SUA members joined the crew and the ship was due to leave on July 26 1966. Its departure was delayed for three hours when members of the crew and other seamen staged an anti-war demonstration on the wharf. Unbending in their opposition to the war, seamen draped banners over the ship's railings that declared "Boonaroo seamen oppose war in Vietnam" "Y Dy for Ky" and "No kids for Ky". Officials from the SUA, the WWF and the Deckhands and Firemen's Association addressed the demonstration, denouncing the Vietnam War and Australia's involvement in it. Finally, the Boonaroo sailed out of Sydney Harbor as a "peace" ship with its unwilling crew of seamen.
E.V. Elliott told a meeting organised by the University of Sydney Socialist Club that, "...while [the SUA] thought that most of the country's workers would have backed it in objecting to the war they would not have backed the ban on the ship." He went on to summarise the union's problem, stating that "we manned it because we were isolated". Even the SUA's traditional ally, the WWF, did not take industrial action against the Boonaroo. The Federal Secretary of the WWF, Charles Fitzgibbon declared that the union would not take "...any action that would prejudice the carriage of supplies to Australian lads forced into this war."
The controversy over crewing Australian ships bound for Vietnam did not end when the Boonaroo left Sydney. In early June 1966, the Jeparit was chartered by the government for a journey to South Vietnam. The SUA expressed "shock and disgust" over the decision. The Jeparit arrived in Newcastle on the 6th of June, but no seamen volunteered for the crew the next day. According to the SUA's Federal Office Report, ACTU secretary Souter rang Elliott about the lack of volunteers:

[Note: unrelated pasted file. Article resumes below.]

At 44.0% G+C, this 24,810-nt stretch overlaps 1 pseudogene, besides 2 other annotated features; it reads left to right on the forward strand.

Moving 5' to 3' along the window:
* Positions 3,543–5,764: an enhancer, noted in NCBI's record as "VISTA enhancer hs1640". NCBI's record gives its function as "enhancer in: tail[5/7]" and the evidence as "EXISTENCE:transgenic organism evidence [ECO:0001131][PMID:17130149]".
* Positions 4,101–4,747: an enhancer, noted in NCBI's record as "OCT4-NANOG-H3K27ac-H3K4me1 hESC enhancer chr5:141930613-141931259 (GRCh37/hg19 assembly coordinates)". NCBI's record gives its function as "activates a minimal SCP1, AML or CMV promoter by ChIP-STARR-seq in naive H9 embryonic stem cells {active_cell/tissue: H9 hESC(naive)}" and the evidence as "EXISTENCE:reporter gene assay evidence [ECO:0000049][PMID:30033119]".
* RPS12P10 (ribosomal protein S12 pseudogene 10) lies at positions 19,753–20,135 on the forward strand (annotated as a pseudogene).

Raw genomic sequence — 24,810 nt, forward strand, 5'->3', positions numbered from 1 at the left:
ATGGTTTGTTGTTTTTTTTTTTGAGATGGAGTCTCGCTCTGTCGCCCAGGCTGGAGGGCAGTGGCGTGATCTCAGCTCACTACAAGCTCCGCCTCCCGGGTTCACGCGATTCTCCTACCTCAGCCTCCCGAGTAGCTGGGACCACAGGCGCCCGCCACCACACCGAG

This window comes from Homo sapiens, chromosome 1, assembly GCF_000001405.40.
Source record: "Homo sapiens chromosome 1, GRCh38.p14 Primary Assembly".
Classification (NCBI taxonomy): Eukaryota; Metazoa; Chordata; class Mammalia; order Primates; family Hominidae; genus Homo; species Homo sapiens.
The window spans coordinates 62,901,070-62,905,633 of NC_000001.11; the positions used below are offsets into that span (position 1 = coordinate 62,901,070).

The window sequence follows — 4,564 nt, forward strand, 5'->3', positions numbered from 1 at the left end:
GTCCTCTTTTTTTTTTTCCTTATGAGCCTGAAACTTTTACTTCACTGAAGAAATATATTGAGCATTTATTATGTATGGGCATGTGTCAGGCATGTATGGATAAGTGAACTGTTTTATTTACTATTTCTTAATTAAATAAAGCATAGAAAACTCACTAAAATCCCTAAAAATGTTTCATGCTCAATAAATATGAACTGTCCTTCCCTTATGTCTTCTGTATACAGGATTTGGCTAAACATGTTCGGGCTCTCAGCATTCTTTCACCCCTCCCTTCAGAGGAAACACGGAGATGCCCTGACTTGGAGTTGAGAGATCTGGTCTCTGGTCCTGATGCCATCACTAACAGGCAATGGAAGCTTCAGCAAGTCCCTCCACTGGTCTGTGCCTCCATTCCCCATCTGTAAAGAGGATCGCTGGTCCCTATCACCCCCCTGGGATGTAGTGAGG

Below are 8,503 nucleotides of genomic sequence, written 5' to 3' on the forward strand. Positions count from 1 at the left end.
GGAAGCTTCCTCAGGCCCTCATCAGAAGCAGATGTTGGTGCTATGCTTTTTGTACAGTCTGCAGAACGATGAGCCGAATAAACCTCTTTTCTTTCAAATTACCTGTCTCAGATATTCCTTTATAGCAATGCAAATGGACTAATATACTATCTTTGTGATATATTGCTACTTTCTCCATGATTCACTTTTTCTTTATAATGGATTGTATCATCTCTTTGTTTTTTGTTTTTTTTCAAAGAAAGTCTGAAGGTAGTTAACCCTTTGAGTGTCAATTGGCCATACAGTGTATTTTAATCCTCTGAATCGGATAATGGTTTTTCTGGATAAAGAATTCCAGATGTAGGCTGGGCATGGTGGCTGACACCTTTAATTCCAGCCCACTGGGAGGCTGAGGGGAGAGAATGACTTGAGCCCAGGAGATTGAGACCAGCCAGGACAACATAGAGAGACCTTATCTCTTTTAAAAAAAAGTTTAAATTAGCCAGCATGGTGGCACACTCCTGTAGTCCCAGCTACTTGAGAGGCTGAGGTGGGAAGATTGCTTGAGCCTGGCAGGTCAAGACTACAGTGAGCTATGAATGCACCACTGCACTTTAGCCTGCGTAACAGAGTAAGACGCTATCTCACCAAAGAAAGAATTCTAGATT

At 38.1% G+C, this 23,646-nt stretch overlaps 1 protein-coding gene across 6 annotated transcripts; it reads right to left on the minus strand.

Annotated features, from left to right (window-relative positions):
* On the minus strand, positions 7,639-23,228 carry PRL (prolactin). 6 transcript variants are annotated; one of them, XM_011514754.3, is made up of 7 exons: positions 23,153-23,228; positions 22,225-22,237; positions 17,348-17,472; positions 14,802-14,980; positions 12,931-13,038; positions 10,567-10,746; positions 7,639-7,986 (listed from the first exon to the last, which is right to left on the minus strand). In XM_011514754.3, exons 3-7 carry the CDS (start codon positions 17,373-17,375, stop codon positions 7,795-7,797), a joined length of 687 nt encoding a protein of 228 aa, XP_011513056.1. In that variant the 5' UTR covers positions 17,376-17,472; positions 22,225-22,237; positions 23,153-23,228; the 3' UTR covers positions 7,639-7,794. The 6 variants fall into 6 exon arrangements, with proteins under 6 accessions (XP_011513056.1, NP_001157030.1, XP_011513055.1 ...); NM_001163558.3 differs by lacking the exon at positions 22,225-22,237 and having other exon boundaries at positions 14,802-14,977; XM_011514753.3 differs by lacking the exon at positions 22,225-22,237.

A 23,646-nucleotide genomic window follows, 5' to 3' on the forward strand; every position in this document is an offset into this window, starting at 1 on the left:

It appeared Secretary Souter's purpose in ringing was to ascertain whether the Union had in any way influenced seamen not to volunteer for Jeparit. He opened up the conversation by asking what the position was; when told seamen were not interested, he queried this and asked whether there had been any direction, any meeting or any speaking by officials in relation to Jeparit. When told by Elliott "no", Souter again put the question and asked whether the men knew the ACTU policy. Elliott said his first reply was correct, there had been nor direction by the union or its officials, the men had been advised of the situation and of the telegrams between the union and the ACTU.